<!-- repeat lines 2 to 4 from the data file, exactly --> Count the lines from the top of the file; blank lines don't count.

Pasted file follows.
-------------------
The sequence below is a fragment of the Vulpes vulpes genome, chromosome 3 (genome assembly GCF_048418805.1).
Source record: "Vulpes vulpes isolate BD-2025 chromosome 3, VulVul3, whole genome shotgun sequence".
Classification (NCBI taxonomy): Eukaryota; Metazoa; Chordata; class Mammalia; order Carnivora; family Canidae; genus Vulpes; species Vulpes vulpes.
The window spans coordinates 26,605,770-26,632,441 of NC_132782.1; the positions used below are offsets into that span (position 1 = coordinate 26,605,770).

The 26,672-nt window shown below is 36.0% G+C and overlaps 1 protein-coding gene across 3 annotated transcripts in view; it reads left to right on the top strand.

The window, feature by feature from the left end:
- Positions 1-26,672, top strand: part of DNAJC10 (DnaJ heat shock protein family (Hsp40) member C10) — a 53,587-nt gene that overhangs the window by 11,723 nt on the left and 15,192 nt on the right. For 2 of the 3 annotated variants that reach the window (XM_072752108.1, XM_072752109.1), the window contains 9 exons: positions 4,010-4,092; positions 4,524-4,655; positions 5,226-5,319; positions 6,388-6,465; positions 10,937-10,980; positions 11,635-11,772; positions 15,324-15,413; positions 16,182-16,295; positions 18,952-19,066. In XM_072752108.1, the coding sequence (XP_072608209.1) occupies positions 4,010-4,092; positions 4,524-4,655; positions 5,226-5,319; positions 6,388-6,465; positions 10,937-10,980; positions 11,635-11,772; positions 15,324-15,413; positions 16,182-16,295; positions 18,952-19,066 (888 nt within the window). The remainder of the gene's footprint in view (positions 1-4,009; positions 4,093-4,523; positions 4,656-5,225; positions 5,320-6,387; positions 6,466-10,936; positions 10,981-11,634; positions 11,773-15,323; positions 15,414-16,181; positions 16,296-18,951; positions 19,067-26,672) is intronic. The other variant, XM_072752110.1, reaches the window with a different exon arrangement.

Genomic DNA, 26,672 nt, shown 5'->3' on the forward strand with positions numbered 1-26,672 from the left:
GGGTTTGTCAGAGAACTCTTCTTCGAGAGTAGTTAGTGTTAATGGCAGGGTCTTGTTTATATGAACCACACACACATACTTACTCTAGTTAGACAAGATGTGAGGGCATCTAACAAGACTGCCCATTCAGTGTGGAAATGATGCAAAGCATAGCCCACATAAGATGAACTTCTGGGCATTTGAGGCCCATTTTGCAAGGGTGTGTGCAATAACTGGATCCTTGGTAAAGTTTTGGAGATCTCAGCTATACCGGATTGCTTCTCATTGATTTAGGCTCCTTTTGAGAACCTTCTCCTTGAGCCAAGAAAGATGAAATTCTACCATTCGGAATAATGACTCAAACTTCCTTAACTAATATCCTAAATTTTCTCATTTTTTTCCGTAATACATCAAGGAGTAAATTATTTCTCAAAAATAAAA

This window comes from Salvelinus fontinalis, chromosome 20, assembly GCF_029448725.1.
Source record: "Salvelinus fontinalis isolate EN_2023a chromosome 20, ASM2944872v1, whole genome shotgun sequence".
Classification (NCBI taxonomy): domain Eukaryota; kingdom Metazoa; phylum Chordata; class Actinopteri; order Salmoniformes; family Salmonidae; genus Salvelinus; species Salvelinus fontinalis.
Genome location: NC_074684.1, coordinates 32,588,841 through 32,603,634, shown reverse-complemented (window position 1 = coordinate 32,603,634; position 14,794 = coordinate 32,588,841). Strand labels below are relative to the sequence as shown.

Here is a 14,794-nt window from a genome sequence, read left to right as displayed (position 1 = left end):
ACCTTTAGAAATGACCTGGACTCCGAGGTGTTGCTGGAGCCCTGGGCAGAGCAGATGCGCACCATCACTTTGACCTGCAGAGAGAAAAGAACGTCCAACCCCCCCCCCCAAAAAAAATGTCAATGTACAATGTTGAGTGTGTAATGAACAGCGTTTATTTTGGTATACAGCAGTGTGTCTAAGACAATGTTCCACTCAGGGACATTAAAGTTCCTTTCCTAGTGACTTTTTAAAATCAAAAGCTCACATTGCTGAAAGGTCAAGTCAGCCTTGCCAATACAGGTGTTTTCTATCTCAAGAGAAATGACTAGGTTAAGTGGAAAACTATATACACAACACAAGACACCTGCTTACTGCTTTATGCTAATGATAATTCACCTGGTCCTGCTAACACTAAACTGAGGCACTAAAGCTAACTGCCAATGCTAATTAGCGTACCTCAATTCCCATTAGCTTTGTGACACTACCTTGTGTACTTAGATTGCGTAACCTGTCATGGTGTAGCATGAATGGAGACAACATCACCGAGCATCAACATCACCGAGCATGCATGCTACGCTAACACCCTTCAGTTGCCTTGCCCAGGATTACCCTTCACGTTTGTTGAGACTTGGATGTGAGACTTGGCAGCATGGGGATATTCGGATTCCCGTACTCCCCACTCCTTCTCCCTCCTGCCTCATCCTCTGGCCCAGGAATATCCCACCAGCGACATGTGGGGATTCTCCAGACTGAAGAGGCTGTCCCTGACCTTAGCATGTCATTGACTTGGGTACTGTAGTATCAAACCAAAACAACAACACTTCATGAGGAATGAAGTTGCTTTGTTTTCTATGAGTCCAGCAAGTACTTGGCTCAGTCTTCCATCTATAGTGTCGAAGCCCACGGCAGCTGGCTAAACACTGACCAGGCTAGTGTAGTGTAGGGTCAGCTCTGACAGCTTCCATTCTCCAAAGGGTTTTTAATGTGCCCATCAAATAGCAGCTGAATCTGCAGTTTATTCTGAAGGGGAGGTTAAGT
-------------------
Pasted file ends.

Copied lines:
Source record: "Vulpes vulpes isolate BD-2025 chromosome 3, VulVul3, whole genome shotgun sequence".
Classification (NCBI taxonomy): Eukaryota; Metazoa; Chordata; class Mammalia; order Carnivora; family Canidae; genus Vulpes; species Vulpes vulpes.
The window spans coordinates 26,605,770-26,632,441 of NC_132782.1; the positions used below are offsets into that span (position 1 = coordinate 26,605,770).